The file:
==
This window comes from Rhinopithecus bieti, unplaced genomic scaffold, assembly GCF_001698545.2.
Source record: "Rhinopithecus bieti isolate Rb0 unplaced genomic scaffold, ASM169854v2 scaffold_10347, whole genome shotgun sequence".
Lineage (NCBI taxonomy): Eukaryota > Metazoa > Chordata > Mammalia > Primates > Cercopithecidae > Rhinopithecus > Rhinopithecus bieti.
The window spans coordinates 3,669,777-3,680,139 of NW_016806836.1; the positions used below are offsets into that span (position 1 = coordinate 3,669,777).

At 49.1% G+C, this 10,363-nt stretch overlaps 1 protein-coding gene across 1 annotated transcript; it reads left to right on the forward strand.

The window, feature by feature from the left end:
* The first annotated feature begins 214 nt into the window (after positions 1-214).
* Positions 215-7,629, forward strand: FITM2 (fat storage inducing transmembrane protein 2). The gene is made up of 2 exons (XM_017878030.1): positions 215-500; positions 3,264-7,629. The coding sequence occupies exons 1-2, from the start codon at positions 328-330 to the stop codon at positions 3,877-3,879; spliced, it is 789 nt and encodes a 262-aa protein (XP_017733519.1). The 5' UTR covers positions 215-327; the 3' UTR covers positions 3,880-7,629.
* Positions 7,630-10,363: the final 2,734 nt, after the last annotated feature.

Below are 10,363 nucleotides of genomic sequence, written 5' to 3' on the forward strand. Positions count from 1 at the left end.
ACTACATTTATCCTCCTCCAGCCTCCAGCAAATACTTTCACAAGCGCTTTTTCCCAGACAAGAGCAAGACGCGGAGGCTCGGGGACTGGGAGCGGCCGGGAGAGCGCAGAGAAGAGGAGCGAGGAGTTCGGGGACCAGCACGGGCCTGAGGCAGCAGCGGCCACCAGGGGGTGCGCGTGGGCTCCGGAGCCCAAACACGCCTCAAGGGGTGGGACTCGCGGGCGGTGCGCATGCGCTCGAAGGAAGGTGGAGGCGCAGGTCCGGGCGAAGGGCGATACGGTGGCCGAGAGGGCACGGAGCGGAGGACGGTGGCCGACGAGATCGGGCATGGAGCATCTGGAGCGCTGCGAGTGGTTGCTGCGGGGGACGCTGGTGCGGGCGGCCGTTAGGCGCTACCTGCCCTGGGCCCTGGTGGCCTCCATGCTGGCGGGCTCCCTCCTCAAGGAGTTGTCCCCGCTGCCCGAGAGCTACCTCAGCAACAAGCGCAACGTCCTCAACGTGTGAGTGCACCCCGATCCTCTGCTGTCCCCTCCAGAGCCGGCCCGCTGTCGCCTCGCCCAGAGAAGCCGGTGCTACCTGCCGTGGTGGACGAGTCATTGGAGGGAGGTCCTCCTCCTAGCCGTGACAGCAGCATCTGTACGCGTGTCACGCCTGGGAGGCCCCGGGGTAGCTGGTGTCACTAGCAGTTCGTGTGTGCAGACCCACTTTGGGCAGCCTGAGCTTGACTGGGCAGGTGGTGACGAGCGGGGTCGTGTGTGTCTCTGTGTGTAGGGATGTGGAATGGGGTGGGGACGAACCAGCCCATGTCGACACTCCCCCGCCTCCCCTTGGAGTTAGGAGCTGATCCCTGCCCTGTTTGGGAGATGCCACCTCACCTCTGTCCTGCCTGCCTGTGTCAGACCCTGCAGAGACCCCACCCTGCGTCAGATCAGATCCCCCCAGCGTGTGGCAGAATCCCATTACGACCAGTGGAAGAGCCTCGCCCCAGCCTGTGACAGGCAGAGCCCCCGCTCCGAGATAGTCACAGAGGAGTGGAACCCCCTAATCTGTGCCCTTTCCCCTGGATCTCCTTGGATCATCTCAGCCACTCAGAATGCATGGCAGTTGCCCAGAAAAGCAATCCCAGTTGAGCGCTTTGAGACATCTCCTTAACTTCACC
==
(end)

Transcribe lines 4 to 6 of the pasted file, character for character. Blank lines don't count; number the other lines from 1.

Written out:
The window spans coordinates 3,669,777-3,680,139 of NW_016806836.1; the positions used below are offsets into that span (position 1 = coordinate 3,669,777).

At 49.1% G+C, this 10,363-nt stretch overlaps 1 protein-coding gene across 1 annotated transcript; it reads left to right on the forward strand.

The window, feature by feature from the left end: